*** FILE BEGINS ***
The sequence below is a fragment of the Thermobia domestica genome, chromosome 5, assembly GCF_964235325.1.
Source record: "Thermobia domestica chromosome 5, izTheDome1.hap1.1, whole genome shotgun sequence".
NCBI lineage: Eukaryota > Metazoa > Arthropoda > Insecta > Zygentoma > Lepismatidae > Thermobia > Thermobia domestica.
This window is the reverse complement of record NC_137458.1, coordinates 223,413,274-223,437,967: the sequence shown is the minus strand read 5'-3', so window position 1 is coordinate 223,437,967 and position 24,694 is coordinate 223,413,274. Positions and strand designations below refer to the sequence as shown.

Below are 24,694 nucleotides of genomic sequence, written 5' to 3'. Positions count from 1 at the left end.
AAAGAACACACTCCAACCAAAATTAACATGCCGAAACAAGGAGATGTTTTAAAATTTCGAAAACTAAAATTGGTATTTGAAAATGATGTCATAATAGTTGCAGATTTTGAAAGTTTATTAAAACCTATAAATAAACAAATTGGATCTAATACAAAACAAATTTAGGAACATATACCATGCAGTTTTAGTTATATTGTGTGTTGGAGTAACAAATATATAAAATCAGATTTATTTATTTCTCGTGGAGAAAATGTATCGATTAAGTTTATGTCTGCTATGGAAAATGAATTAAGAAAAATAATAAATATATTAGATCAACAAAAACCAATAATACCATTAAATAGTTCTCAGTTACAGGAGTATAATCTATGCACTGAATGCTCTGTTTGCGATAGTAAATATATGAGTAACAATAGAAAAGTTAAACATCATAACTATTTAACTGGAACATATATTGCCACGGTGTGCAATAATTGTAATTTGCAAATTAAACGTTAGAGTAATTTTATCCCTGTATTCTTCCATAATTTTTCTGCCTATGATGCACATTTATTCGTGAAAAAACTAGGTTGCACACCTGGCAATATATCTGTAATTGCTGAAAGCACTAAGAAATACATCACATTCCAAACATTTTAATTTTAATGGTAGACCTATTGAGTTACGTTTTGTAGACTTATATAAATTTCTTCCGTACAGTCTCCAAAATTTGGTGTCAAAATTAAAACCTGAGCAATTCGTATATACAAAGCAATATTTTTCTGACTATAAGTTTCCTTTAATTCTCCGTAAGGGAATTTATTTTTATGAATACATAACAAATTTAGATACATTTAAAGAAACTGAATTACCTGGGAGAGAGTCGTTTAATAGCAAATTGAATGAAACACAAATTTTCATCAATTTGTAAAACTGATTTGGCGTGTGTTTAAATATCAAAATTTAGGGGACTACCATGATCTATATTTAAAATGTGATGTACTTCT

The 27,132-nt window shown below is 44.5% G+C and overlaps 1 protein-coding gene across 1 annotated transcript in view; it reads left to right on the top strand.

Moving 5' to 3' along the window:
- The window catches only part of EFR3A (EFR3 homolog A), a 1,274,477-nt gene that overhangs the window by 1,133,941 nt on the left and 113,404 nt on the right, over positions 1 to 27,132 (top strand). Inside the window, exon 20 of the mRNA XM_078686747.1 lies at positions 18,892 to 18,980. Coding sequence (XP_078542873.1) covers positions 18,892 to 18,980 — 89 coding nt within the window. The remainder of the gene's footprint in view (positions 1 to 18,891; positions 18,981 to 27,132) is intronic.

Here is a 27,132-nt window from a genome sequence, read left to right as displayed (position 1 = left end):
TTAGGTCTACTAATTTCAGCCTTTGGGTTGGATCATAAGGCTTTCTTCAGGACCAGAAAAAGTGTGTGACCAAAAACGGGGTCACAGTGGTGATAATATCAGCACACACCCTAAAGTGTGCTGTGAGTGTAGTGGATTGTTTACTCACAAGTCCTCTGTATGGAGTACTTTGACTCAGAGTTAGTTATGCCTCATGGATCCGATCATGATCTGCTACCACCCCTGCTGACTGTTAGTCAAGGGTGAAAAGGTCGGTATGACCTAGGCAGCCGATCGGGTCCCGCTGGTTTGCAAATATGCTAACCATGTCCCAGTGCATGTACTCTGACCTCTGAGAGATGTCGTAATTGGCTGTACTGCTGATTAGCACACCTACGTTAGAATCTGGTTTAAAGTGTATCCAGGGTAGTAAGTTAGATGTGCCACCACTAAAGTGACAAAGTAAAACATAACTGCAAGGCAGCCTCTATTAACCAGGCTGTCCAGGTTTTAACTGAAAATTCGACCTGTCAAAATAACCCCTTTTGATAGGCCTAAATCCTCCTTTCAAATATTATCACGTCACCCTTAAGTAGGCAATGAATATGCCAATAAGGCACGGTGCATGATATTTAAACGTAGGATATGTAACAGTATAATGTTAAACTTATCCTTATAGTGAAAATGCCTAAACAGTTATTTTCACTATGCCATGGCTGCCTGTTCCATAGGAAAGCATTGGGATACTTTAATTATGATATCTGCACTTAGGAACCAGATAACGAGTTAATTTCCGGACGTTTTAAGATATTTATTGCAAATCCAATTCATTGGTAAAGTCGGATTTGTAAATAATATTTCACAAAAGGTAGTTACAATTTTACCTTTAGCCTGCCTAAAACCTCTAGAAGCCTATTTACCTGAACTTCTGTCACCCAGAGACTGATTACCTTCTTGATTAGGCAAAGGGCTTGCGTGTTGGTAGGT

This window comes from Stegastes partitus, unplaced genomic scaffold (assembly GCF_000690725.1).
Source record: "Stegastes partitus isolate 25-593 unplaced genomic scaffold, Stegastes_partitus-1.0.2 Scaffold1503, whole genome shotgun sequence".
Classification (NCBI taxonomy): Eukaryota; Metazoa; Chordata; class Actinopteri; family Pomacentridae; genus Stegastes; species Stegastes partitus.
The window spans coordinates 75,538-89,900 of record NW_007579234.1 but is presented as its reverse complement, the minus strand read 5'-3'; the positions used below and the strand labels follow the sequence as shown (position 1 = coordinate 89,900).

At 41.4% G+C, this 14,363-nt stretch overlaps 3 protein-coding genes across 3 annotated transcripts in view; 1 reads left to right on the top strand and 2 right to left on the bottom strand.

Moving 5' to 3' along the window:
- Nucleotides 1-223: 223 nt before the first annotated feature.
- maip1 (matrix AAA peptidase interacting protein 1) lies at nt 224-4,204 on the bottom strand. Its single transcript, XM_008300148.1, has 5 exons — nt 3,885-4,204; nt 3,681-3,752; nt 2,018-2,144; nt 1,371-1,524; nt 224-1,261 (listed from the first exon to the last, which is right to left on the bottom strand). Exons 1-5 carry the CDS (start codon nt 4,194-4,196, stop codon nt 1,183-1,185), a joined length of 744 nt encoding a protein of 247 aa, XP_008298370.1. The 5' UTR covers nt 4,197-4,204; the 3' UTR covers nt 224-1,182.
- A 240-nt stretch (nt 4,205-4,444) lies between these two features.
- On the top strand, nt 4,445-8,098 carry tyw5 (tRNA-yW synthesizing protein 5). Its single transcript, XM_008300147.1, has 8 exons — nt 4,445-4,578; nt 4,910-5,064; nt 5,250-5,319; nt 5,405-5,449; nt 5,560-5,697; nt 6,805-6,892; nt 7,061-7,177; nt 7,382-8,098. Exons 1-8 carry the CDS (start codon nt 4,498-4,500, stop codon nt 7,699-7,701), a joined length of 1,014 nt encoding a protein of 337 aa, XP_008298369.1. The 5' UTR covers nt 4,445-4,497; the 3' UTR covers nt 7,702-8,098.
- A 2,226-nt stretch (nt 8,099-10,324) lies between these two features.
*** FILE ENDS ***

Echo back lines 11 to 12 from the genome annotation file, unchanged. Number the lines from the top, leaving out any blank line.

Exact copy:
TTAGGTCTACTAATTTCAGCCTTTGGGTTGGATCATAAGGCTTTCTTCAGGACCAGAAAAAGTGTGTGACCAAAAACGGGGTCACAGTGGTGATAATATCAGCACACACCCTAAAGTGTGCTGTGAGTGTAGTGGATTGTTTACTCACAAGTCCTCTGTATGGAGTACTTTGACTCAGAGTTAGTTATGCCTCATGGATCCGATCATGATCTGCTACCACCCCTGCTGACTGTTAGTCAAGGGTGAAAAGGTCGGTATGACCTAGGCAGCCGATCGGGTCCCGCTGGTTTGCAAATATGCTAACCATGTCCCAGTGCATGTACTCTGACCTCTGAGAGATGTCGTAATTGGCTGTACTGCTGATTAGCACACCTACGTTAGAATCTGGTTTAAAGTGTATCCAGGGTAGTAAGTTAGATGTGCCACCACTAAAGTGACAAAGTAAAACATAACTGCAAGGCAGCCTCTATTAACCAGGCTGTCCAGGTTTTAACTGAAAATTCGACCTGTCAAAATAACCCCTTTTGATAGGCCTAAATCCTCCTTTCAAATATTATCACGTCACCCTTAAGTAGGCAATGAATATGCCAATAAGGCACGGTGCATGATATTTAAACGTAGGATATGTAACAGTATAATGTTAAACTTATCCTTATAGTGAAAATGCCTAAACAGTTATTTTCACTATGCCATGGCTGCCTGTTCCATAGGAAAGCATTGGGATACTTTAATTATGATATCTGCACTTAGGAACCAGATAACGAGTTAATTTCCGGACGTTTTAAGATATTTATTGCAAATCCAATTCATTGGTAAAGTCGGATTTGTAAATAATATTTCACAAAAGGTAGTTACAATTTTACCTTTAGCCTGCCTAAAACCTCTAGAAGCCTATTTACCTGAACTTCTGTCACCCAGAGACTGATTACCTTCTTGATTAGGCAAAGGGCTTGCGTGTTGGTAGGT

This window comes from Stegastes partitus, unplaced genomic scaffold (assembly GCF_000690725.1).